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Saugus school district teachers demonstrate, demand salary increases 

Members of the Saugus Teachers Association demonstrated at Tuesday’s Saugus Union School District governing board meeting, demanding salary increases ahead the union’s contract expiring in June. Courtesy photo.
Members of the Saugus Teachers Association demonstrated at Tuesday’s Saugus Union School District governing board meeting, demanding salary increases ahead the union’s contract expiring in June. Courtesy photo.
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Teachers within the Saugus Union School District demonstrated their desire for a salary increase at Tuesday’s governing board meeting ahead of the union’s contract expiring in June. 

According to Saugus Teachers Association President Carleen Shute, the union has asked for salary increases of 7.5% in November before dropping that demand down to 3% in its latest proposal. The increases would be retroactive to the beginning of the school year. 

“Our Saugus teachers deserve a cost-of-living adjustment so we can show up rested and focused on being the best teachers we can be,” Shute wrote in a text message. “After all, our students and families deserve the best version of our excellent teachers. Our teachers need to meet their own needs before they can meet their students’ needs.” 

The district has yet to formally respond to the union’s proposal as it is waiting for Gov. Gavin Newsom’s May budget revision, according to Superintendent Colleen Hawkins. Classified staff, represented by California School Employees Association Chapter 112, have asked for salary increases of 10%, Hawkins said.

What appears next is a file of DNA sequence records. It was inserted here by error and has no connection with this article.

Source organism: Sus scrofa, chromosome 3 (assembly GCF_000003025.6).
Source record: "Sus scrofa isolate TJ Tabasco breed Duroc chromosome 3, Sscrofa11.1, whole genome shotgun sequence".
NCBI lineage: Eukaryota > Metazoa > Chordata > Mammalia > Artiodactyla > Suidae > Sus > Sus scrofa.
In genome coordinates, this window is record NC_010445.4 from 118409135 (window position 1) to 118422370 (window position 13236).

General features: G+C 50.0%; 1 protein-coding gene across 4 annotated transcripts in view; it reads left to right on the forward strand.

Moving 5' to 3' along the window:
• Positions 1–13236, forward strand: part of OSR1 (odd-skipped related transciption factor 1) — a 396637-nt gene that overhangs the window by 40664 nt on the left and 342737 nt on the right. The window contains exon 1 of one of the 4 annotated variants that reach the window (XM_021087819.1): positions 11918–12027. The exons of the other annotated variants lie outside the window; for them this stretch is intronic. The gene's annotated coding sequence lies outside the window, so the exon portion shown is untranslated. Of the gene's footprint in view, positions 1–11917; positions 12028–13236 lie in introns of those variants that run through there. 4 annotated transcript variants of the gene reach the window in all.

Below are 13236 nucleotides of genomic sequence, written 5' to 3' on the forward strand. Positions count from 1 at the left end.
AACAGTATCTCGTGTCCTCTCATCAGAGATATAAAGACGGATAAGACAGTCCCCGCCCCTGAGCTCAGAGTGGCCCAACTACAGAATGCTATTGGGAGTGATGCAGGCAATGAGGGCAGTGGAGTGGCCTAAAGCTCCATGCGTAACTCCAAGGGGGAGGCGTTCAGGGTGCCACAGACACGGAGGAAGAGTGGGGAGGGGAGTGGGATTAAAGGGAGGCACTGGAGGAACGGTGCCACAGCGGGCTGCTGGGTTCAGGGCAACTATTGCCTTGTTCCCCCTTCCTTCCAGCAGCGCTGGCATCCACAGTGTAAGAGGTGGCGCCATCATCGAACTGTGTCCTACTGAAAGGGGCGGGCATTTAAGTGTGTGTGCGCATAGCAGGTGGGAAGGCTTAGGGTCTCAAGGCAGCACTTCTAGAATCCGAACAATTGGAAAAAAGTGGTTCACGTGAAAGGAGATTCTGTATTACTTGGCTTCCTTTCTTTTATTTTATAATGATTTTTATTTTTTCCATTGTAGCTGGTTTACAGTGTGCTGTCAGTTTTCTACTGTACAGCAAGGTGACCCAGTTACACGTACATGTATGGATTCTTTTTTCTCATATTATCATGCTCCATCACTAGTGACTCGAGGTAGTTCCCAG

“We continue working with our labor partners, STA and CSEA, to collaborate in finalizing our annual contract negotiations,” Hawkins said in a statement. 

School districts across the state received a COLA of 8.22% for the 2023-24 school year. 

Shute, in her first year as head of the union and her 20th year as a teacher in the district, said multiple teachers spoke in front of the board and district staff on Tuesday, telling them that they have had to take up second jobs to make ends meet. 

“STA simply asks the district to prioritize teachers’ salaries,” Shute wrote. “We give 100% to our students and families each day. We deserve a COLA to counteract the effects of inflation … What’s really at the heart of the matter is teaching our kids. We need our teachers to be able to focus on teaching to their needs and not worrying about making ends meet.” 

The district and STA previously agreed on 9% salary increases that took effect in July 2022. 

“Our hope is that the district makes teacher pay a priority in their budget instead of being an afterthought,” Shute wrote, adding that the district has been supportive of working conditions. 

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